To quote our head winemaker, Justin Neufeld, “Winemaking is a science and an art. Wine is a living thing, sourced from the earth.” Gilbert Cellars wines are handcrafted using up to 70 percent family-grown fruit, and our vineyards thrive in three of Washington’s most celebrated American Viticultural Areas.
WAHLUKE SLOPE AVA
Doc Stewart Vineyard
Featured wines: Syrah, Malbec, Cabernet Sauvignon; Left Bank and Allobroges blends
Doc Stewart Vineyard was farmed continuously by George “Doc” Stewart and family from 1972 until we Gilberts bought it in 2002. Located in the farming town of Mattawa, its parcels of Cabernet Sauvignon and Chardonnay date to the early 1980s. Other vines were replanted in the early ’90s. Today, the vineyard includes Cabernet Sauvignon, Chardonnay, Syrah, Malbec, Merlot, and Petit Verdot.
A surgeon turned farmer, Doc Stewart was among the first to see the agricultural potential of the Wahluke Slope, then a wasteland of tumbleweeds and dust. Doc saw deposits of sand and silt, gravel deposited from the Missoula Floods, and higher-than-average days of sunlight, which promised a vineyard producing deep fruit and intriguing mineral flavors. Happily, botanist Walter J. Clore—posthumously recognized as none other than the “Father of Washington Wine”—assured Doc he was on the right track.
In 1972, while it was flush with reclaimed water from the Columbia Basin Project, Doc planted a couple dozen acres of vines in the middle of what became the Wahluke Slope—today one of the most important viticultural areas in the state.
Featured wines: 2009 Grenache, 2009 Mourvèdre, 2010 Cabernet Franc, and most of the 2011 Rosé of Mourvèdre; Left Bank and Allobroges blends
Planted by Curtiss and Cragg Gilbert in 2007, 24K presides just a few miles from the Doc. An alfalfa farm in its past life, this vineyard got its name from its location in Mattawa at the corner of 24th and K streets (though we do hope to find gold there one of these days…).
Here, Grenache, Mourvèdre, Tempranillo, and Cabernet Franc vines grow in soil subtly finer than the Doc’s—more loam than sand, and higher in clay content. As of 2012, most of the vines are starting to realize their varietal characteristics. So far, they show amazing potential for producing deeply structured wines with bright, highly aromatic fruit.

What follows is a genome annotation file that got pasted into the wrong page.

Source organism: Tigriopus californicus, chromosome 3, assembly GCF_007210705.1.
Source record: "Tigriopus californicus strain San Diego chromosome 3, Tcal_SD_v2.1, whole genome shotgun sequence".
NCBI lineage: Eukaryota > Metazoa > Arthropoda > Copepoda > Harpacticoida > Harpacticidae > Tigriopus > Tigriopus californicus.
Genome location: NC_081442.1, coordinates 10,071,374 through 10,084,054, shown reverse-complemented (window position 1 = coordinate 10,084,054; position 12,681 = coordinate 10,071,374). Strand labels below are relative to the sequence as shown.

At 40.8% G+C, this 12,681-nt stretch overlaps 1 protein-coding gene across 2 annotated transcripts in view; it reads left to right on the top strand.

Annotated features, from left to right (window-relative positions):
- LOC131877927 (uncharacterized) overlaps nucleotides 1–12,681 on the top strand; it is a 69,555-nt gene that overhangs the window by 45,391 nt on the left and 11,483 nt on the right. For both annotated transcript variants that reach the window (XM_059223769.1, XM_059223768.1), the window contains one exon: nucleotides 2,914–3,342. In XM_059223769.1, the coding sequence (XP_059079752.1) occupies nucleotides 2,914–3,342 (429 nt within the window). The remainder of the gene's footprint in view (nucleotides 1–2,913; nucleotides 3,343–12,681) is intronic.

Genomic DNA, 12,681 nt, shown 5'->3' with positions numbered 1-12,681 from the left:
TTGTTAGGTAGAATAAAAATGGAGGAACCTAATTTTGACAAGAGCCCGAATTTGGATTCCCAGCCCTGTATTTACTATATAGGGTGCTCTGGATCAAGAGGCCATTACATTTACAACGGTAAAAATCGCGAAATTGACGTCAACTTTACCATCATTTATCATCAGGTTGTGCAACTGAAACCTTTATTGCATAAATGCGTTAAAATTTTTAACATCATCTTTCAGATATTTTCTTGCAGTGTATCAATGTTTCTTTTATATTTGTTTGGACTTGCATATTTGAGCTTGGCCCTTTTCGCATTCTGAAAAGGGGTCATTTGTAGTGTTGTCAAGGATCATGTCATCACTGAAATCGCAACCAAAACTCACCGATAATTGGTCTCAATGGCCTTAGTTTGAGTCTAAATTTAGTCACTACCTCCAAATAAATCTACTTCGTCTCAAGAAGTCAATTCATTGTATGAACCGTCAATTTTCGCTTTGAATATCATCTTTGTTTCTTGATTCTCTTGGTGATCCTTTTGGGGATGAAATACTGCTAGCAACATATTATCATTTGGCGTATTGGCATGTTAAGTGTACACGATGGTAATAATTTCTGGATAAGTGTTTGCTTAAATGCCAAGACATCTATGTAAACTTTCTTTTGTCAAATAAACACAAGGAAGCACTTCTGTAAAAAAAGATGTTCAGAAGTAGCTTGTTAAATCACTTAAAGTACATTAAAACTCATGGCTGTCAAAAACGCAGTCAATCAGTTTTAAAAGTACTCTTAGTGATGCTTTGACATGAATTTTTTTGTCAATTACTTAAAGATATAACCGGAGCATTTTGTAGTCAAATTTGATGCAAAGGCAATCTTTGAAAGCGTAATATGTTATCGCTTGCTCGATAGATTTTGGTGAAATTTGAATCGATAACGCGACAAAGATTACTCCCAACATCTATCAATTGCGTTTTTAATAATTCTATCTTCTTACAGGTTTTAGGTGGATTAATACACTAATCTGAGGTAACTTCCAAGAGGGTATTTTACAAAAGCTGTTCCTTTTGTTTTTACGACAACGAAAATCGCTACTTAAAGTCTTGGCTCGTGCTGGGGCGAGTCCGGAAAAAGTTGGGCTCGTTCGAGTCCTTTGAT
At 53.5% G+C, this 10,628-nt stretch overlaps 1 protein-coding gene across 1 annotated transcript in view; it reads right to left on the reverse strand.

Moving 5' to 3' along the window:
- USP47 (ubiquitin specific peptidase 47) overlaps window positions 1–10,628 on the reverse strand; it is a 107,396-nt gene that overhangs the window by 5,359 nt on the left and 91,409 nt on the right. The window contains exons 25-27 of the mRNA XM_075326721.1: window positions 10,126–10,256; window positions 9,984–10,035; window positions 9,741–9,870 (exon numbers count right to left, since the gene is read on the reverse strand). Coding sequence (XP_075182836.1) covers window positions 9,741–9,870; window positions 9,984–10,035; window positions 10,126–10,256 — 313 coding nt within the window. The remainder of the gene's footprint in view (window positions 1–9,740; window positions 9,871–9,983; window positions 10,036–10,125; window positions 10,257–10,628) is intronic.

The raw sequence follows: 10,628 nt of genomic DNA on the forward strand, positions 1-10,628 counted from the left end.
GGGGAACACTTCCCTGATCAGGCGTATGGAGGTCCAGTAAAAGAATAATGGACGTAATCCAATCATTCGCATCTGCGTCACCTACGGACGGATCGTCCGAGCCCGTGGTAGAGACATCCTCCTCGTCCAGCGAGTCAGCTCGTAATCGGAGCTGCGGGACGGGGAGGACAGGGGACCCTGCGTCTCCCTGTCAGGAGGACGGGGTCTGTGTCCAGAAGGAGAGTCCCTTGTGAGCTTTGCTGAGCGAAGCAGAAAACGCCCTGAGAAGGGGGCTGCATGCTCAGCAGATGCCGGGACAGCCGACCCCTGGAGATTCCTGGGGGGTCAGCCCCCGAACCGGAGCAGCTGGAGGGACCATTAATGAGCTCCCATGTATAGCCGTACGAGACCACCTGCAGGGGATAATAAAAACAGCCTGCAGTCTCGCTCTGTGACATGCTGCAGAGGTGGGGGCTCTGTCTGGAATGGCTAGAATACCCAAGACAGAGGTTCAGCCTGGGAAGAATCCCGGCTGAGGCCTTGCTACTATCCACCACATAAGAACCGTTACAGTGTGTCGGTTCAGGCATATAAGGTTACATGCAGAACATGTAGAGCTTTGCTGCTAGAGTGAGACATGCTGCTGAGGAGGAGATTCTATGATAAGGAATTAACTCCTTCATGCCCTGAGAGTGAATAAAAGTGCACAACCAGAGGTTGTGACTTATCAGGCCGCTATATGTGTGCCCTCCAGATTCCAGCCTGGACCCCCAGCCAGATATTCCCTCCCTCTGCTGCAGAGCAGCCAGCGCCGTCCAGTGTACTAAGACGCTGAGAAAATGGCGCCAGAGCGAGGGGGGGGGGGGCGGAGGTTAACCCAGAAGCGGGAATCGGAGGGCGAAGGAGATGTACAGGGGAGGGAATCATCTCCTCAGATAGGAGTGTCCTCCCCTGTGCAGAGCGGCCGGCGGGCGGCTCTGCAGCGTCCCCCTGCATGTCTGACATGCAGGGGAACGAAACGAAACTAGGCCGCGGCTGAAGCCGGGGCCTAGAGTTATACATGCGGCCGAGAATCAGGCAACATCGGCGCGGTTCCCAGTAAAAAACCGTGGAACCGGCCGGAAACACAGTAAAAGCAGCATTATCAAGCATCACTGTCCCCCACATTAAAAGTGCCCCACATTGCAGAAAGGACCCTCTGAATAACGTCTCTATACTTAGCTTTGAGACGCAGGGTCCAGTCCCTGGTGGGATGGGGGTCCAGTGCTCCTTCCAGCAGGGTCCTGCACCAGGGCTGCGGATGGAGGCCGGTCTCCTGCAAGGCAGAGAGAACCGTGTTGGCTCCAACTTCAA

HORSE HEAVEN HILLS AVA
Nine Canyons Vineyard
Featured wine: 2010 Pinot Noir
A stone’s throw from the Columbia River, Nine Canyons Vineyard is tucked amid 250 acres of cherry and apple orchards, just south of the thriving city of Kennewick. Curtiss Gilbert planted its deeply terraced hillsides with grapes in 2009. Pinot Noir lines the vineyard’s north-facing slope, while Malbec, Chardonnay, and Carménère fill out its much warmer south-facing slope.
The soil here is Starbuck loam, a stony, shallow layer of silt that covers a solid layer of basalt. Exceptionally well drained and nonfertile, the loam helps minimize vigor in the vines, allowing for a balanced canopy in the production of low-yield wine grapes. Our first Horse Heaven Hills vineyard, this gem should grow in quality and intrigue.
UP AND COMING…
Chukar is planted with Chardonnay, Carménère, Grenache, Malbec, and Pinot Noir and we eagerly await the discoveries.
River Ridge Vineyard
Among the newest of our vineyards, with its first lots vinified in 2011, River Ridge overlooks the Columbia River to the south. It features Bordeaux varietals, all densely planted to make use of the Horse Heaven Hills low-fertility soil. We have much to learn about its intricacies.
COLUMBIA VALLEY AVA
Part of the Hackett Ranch, what was once a working cattle ranch bought by H. M. Gilbert in 1920, Sunrise Vineyard was planted to apples for 90 years. That is, until 2003, when we decided a few parts of it might make a fine location for grapes. The altitude of the vineyard—at nearly 1,400 feet—seems to agree with our aromatic white varietals: Riesling, Gewürztraminer, and Chardonnay.
Sunrise sits at the base of the Cascade Mountains, with Ahtanum Ridge to the south. The site’s warm days and cool nights gently ripen the fruit, preserving its natural acidity and elevating the aromatics.
The vineyard is named for a group of hiker cabins built in the 1900s at the Sunrise area of Mount Rainier. Brought off-mountain to the Gilbert family farm in the 1940s as housing for seasonal workers, the cabins now serve as guest quarters for visiting family and friends.
UP AND COMING…
Peach 10 and Tissel Place
Both of these promising vineyards were planted with Chardonnay in 2010. Peach 10 is in Yakima, and Tissel Place is just west of Sunrise Vineyard on the Hackett Ranch.